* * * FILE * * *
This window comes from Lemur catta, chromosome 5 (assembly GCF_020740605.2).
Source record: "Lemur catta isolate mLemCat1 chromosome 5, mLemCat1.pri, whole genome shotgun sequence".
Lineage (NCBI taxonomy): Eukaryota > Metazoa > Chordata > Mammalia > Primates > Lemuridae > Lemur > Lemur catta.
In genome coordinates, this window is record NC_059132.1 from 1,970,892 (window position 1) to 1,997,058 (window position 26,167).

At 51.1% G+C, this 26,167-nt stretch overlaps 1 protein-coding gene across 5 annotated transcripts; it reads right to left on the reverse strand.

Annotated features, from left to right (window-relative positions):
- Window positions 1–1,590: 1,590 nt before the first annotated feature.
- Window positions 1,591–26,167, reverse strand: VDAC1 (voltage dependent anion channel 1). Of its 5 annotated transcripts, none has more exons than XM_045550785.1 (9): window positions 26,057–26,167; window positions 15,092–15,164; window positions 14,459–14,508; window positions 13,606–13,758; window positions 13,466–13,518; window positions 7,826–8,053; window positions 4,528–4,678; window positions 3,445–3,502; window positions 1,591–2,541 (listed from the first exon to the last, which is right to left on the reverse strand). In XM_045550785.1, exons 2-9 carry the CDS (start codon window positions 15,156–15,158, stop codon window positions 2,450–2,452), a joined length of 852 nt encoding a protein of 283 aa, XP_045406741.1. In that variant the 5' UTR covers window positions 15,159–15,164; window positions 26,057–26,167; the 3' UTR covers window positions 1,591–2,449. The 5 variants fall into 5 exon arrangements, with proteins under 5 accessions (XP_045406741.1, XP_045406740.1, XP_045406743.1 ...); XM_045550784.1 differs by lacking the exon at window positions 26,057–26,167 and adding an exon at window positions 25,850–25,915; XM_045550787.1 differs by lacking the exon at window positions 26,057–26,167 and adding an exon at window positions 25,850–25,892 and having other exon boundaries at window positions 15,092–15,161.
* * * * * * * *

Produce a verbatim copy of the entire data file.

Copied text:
This window comes from Lemur catta, chromosome 5 (assembly GCF_020740605.2).
Source record: "Lemur catta isolate mLemCat1 chromosome 5, mLemCat1.pri, whole genome shotgun sequence".
Lineage (NCBI taxonomy): Eukaryota > Metazoa > Chordata > Mammalia > Primates > Lemuridae > Lemur > Lemur catta.
In genome coordinates, this window is record NC_059132.1 from 1,970,892 (window position 1) to 1,997,058 (window position 26,167).

At 51.1% G+C, this 26,167-nt stretch overlaps 1 protein-coding gene across 5 annotated transcripts; it reads right to left on the reverse strand.

Annotated features, from left to right (window-relative positions):
- Window positions 1–1,590: 1,590 nt before the first annotated feature.
- Window positions 1,591–26,167, reverse strand: VDAC1 (voltage dependent anion channel 1). Of its 5 annotated transcripts, none has more exons than XM_045550785.1 (9): window positions 26,057–26,167; window positions 15,092–15,164; window positions 14,459–14,508; window positions 13,606–13,758; window positions 13,466–13,518; window positions 7,826–8,053; window positions 4,528–4,678; window positions 3,445–3,502; window positions 1,591–2,541 (listed from the first exon to the last, which is right to left on the reverse strand). In XM_045550785.1, exons 2-9 carry the CDS (start codon window positions 15,156–15,158, stop codon window positions 2,450–2,452), a joined length of 852 nt encoding a protein of 283 aa, XP_045406741.1. In that variant the 5' UTR covers window positions 15,159–15,164; window positions 26,057–26,167; the 3' UTR covers window positions 1,591–2,449. The 5 variants fall into 5 exon arrangements, with proteins under 5 accessions (XP_045406741.1, XP_045406740.1, XP_045406743.1 ...); XM_045550784.1 differs by lacking the exon at window positions 26,057–26,167 and adding an exon at window positions 25,850–25,915; XM_045550787.1 differs by lacking the exon at window positions 26,057–26,167 and adding an exon at window positions 25,850–25,892 and having other exon boundaries at window positions 15,092–15,161.